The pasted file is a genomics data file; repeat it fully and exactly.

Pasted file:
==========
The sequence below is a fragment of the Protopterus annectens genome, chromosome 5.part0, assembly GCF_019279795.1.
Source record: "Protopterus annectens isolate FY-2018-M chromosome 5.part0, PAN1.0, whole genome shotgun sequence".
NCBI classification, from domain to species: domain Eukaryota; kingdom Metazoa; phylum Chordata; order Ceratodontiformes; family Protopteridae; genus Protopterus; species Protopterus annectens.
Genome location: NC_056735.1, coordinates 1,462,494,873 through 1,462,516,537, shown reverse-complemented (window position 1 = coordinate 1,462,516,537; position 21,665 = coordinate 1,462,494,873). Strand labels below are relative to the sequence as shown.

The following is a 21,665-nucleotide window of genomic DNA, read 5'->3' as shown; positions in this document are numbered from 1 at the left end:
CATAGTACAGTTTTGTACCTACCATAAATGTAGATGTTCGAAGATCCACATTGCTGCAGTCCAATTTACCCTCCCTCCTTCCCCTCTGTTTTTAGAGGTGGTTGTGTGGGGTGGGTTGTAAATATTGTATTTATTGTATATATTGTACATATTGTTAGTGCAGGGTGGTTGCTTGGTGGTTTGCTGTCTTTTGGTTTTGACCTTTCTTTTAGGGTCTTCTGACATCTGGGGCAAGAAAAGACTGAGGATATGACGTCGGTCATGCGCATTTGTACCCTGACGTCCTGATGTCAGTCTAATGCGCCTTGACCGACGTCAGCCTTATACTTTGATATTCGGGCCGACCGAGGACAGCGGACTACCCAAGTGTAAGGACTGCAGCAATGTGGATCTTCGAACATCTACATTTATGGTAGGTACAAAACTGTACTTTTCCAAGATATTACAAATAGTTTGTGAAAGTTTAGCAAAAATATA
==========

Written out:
The sequence below is a fragment of the Protopterus annectens genome, chromosome 5.part0, assembly GCF_019279795.1.
Source record: "Protopterus annectens isolate FY-2018-M chromosome 5.part0, PAN1.0, whole genome shotgun sequence".
NCBI classification, from domain to species: domain Eukaryota; kingdom Metazoa; phylum Chordata; order Ceratodontiformes; family Protopteridae; genus Protopterus; species Protopterus annectens.
Genome location: NC_056735.1, coordinates 1,462,494,873 through 1,462,516,537, shown reverse-complemented (window position 1 = coordinate 1,462,516,537; position 21,665 = coordinate 1,462,494,873). Strand labels below are relative to the sequence as shown.

The following is a 21,665-nucleotide window of genomic DNA, read 5'->3' as shown; positions in this document are numbered from 1 at the left end:
CATAGTACAGTTTTGTACCTACCATAAATGTAGATGTTCGAAGATCCACATTGCTGCAGTCCAATTTACCCTCCCTCCTTCCCCTCTGTTTTTAGAGGTGGTTGTGTGGGGTGGGTTGTAAATATTGTATTTATTGTATATATTGTACATATTGTTAGTGCAGGGTGGTTGCTTGGTGGTTTGCTGTCTTTTGGTTTTGACCTTTCTTTTAGGGTCTTCTGACATCTGGGGCAAGAAAAGACTGAGGATATGACGTCGGTCATGCGCATTTGTACCCTGACGTCCTGATGTCAGTCTAATGCGCCTTGACCGACGTCAGCCTTATACTTTGATATTCGGGCCGACCGAGGACAGCGGACTACCCAAGTGTAAGGACTGCAGCAATGTGGATCTTCGAACATCTACATTTATGGTAGGTACAAAACTGTACTTTTCCAAGATATTACAAATAGTTTGTGAAAGTTTAGCAAAAATATA